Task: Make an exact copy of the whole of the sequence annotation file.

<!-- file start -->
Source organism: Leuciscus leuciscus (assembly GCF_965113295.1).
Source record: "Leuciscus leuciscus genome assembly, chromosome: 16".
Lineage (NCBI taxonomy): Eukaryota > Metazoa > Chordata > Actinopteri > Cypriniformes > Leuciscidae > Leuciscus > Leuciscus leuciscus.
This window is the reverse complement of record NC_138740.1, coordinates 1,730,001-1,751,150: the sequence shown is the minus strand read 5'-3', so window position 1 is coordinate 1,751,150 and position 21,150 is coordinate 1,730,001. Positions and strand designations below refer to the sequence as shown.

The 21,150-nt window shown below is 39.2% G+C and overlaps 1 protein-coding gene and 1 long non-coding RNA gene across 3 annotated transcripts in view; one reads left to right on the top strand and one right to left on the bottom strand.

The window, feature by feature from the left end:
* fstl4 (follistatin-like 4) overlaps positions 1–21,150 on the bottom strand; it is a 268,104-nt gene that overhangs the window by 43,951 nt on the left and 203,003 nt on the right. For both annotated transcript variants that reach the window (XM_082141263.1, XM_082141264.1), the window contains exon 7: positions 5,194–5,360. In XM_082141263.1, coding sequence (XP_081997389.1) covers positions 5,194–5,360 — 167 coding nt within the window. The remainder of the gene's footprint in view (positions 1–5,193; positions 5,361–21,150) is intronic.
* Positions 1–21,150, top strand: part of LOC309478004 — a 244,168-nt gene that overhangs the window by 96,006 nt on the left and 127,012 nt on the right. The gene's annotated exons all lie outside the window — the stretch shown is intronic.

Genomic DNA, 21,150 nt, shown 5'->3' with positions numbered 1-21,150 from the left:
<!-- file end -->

Source organism: Leuciscus leuciscus (assembly GCF_965113295.1).
Source record: "Leuciscus leuciscus genome assembly, chromosome: 16".
Lineage (NCBI taxonomy): Eukaryota > Metazoa > Chordata > Actinopteri > Cypriniformes > Leuciscidae > Leuciscus > Leuciscus leuciscus.
This window is the reverse complement of record NC_138740.1, coordinates 1,730,001-1,751,150: the sequence shown is the minus strand read 5'-3', so window position 1 is coordinate 1,751,150 and position 21,150 is coordinate 1,730,001. Positions and strand designations below refer to the sequence as shown.

The 21,150-nt window shown below is 39.2% G+C and overlaps 1 protein-coding gene and 1 long non-coding RNA gene across 3 annotated transcripts in view; one reads left to right on the top strand and one right to left on the bottom strand.

The window, feature by feature from the left end:
* fstl4 (follistatin-like 4) overlaps positions 1–21,150 on the bottom strand; it is a 268,104-nt gene that overhangs the window by 43,951 nt on the left and 203,003 nt on the right. For both annotated transcript variants that reach the window (XM_082141263.1, XM_082141264.1), the window contains exon 7: positions 5,194–5,360. In XM_082141263.1, coding sequence (XP_081997389.1) covers positions 5,194–5,360 — 167 coding nt within the window. The remainder of the gene's footprint in view (positions 1–5,193; positions 5,361–21,150) is intronic.
* Positions 1–21,150, top strand: part of LOC309478004 — a 244,168-nt gene that overhangs the window by 96,006 nt on the left and 127,012 nt on the right. The gene's annotated exons all lie outside the window — the stretch shown is intronic.

Genomic DNA, 21,150 nt, shown 5'->3' with positions numbered 1-21,150 from the left: